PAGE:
The real boost came from the remaining books in the series.

In March, Books 2 and 3 were for sale and Book 4 available for pre-order on five ebook platforms (Amazon, Kobo, Nook, GooglePlay, and iTunes).

Kobo sales showed a dramatic difference. From January through November 2016, my total Kobo royalties were $293. But from January through November 2017, the royalties were $1,195.

On Nook, during the six months before the March 2017 BookBub feature my royalties for The Awakening Series were anywhere from $10-$50/month. For the six months from the BookBub feature on, it has averaged $103-$370.

On Amazon, royalties for the Kindle editions of The Awakening Series totaled about $3,400 for January through November, 2016. This year for the same time period, the total was $7,282.63.

Other Advertising

During both 2016 and 2017 I also advertised The Awakening and sometimes The Unbelievers in other enewsletters. (For limited times, I discounted The Unbelievers to $0.99 compared to a regular price of $3.99-$4.99.)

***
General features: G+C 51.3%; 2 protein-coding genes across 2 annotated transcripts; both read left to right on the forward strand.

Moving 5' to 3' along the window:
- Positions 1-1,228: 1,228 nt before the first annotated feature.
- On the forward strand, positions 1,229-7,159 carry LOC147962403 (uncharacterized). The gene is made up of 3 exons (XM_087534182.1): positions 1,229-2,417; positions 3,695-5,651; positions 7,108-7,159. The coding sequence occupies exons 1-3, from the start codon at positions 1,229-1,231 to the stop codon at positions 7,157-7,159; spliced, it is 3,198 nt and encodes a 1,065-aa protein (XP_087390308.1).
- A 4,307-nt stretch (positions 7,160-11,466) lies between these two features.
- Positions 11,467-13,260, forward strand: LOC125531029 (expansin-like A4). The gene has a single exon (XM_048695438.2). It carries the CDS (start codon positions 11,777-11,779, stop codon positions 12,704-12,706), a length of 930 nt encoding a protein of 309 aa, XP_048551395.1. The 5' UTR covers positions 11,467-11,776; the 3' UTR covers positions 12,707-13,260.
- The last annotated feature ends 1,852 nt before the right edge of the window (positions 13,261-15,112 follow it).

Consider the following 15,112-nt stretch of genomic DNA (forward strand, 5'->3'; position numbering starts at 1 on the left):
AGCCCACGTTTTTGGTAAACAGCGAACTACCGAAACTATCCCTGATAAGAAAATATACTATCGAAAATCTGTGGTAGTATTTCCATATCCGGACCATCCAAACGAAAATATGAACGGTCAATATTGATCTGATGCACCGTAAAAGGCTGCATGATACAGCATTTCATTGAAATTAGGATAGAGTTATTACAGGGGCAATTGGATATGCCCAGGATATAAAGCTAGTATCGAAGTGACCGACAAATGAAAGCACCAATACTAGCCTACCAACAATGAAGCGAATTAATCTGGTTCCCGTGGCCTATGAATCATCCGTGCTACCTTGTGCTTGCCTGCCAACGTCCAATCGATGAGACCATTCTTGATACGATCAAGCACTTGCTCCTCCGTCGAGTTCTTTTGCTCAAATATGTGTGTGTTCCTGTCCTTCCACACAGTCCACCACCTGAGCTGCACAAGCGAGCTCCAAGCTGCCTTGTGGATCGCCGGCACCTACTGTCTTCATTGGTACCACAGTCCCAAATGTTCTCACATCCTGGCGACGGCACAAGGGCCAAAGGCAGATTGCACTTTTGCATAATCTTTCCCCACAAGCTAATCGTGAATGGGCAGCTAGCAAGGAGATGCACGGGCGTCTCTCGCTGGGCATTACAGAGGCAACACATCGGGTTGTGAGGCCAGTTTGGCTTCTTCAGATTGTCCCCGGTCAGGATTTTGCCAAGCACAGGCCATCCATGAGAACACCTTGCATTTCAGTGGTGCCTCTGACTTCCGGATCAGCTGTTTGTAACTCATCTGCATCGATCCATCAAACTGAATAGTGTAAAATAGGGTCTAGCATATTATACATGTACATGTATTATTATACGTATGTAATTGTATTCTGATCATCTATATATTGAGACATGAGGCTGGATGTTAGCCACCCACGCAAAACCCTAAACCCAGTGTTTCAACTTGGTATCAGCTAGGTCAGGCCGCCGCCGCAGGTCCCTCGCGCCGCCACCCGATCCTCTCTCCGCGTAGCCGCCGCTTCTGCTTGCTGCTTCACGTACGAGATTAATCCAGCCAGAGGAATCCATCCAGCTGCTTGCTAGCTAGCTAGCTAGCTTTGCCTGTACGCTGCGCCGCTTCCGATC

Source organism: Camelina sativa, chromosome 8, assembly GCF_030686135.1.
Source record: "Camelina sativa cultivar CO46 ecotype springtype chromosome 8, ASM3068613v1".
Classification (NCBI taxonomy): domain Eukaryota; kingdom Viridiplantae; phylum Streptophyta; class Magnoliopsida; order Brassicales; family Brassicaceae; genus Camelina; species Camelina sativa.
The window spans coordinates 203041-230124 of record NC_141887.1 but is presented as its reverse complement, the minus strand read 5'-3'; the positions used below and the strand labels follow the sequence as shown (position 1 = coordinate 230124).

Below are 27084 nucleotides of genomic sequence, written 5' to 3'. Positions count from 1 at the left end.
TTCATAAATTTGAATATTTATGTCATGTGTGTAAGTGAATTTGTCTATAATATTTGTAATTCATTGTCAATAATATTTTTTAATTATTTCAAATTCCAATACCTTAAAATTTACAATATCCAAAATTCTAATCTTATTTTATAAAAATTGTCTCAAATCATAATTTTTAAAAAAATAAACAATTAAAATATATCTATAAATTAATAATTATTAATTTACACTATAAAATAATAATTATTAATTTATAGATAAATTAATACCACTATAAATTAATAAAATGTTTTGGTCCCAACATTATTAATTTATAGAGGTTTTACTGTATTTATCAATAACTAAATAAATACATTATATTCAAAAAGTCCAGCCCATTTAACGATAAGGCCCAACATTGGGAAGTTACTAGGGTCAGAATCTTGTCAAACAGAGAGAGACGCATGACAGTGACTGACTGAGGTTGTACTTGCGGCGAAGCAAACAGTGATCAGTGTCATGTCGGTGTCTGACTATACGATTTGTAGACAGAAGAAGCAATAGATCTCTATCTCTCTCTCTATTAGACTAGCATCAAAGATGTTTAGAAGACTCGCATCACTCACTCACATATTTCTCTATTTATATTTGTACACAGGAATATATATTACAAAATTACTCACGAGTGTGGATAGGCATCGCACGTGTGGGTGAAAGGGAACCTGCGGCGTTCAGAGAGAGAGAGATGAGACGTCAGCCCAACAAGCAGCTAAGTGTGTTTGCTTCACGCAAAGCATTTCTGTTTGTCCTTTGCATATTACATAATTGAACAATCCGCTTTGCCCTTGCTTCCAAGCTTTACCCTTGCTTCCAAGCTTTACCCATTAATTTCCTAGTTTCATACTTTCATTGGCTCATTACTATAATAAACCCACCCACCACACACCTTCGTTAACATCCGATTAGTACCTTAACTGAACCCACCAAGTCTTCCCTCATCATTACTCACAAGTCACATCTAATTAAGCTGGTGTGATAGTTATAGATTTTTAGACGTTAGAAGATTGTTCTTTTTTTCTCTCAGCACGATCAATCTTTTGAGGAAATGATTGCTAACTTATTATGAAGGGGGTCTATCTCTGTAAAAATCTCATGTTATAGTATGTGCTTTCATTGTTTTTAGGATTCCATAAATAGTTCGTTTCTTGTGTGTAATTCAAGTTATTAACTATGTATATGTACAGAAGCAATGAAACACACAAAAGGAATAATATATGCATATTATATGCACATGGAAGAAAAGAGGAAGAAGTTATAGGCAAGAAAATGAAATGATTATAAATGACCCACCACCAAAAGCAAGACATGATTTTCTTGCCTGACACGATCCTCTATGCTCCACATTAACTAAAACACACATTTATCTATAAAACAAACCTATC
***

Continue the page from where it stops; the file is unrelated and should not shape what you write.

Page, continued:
These other enewsletters also resulted in spikes in downloads.

In fact, just last Friday, The Awakening reached No. 1 on the Occult list for Kindle due to a Fussy Librarian listing.

A Few Caveats

The numbers above reflect a lot of variables.

First, The Illumination (Book 4) came out in May, 2017, and The Conflagration (Book 3) released in May, 2016.

So for the first four months of 2016, I only had two books out in my Awakening Series. If I could have had the whole series released in 2016, presumably those numbers would look a lot better.

Also, I updated all my covers in 2017. The news ones more clearly brand the series and better convey the type of book.

Finally, there’s no way to know what my royalties would be if I’d left The Awakening at $3.99 and run $0.99 sales periodically rather than leaving it free for the year.

I think it’s unlikely I would have gotten a BookBub Featured Deal, so I would not have had that big spike in March 2017. But I probably would have gotten $0.99 listings in other enewsletters, as most have accepted The Awakening every time I’ve applied over the years.